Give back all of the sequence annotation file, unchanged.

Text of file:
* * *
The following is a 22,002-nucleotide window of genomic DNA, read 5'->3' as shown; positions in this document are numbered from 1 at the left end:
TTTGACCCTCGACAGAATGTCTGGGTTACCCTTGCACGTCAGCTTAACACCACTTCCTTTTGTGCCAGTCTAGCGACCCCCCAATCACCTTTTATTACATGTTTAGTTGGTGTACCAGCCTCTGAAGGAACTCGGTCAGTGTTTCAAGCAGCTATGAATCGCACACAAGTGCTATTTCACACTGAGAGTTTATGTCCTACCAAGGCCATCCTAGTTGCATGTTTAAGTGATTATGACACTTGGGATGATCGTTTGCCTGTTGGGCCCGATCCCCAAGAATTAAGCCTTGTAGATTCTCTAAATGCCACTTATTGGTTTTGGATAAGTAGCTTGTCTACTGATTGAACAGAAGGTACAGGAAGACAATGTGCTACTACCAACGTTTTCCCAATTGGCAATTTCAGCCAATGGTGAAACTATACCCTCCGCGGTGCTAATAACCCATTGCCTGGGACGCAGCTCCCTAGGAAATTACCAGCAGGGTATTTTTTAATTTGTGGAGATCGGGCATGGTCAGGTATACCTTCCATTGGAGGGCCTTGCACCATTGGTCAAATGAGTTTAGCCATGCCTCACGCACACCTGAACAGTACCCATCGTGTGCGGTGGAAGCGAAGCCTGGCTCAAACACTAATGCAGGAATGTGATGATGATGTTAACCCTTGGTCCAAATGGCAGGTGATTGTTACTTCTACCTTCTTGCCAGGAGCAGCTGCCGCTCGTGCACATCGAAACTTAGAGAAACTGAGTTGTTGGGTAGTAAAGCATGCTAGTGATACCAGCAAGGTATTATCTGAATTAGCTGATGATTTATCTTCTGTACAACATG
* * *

The following is a 22,002-nucleotide window of genomic DNA, read 5'->3' as shown; positions in this document are numbered from 1 at the left end:
TTTGACCCTCGACAGAATGTCTGGGTTACCCTTGCACGTCAGCTTAACACCACTTCCTTTTGTGCCAGTCTAGCGACCCCCCAATCACCTTTTATTACATGTTTAGTTGGTGTACCAGCCTCTGAAGGAACTCGGTCAGTGTTTCAAGCAGCTATGAATCGCACACAAGTGCTATTTCACACTGAGAGTTTATGTCCTACCAAGGCCATCCTAGTTGCATGTTTAAGTGATTATGACACTTGGGATGATCGTTTGCCTGTTGGGCCCGATCCCCAAGAATTAAGCCTTGTAGATTCTCTAAATGCCACTTATTGGTTTTGGATAAGTAGCTTGTCTACTGATTGAACAGAAGGTACAGGAAGACAATGTGCTACTACCAACGTTTTCCCAATTGGCAATTTCAGCCAATGGTGAAACTATACCCTCCGCGGTGCTAATAACCCATTGCCTGGGACGCAGCTCCCTAGGAAATTACCAGCAGGGTATTTTTTAATTTGTGGAGATCGGGCATGGTCAGGTATACCTTCCATTGGAGGGCCTTGCACCATTGGTCAAATGAGTTTAGCCATGCCTCACGCACACCTGAACAGTACCCATCGTGTGCGGTGGAAGCGAAGCCTGGCTCAAACACTAATGCAGGAATGTGATGATGATGTTAACCCTTGGTCCAAATGGCAGGTGATTGTTACTTCTACCTTCTTGCCAGGAGCAGCTGCCGCTCGTGCACATCGAAACTTAGAGAAACTGAGTTGTTGGGTAGTAAAGCATGCTAGTGATACCAGCAAGGTATTATCTGAATTAGCTGATGATTTATCTTCTGTACAACATG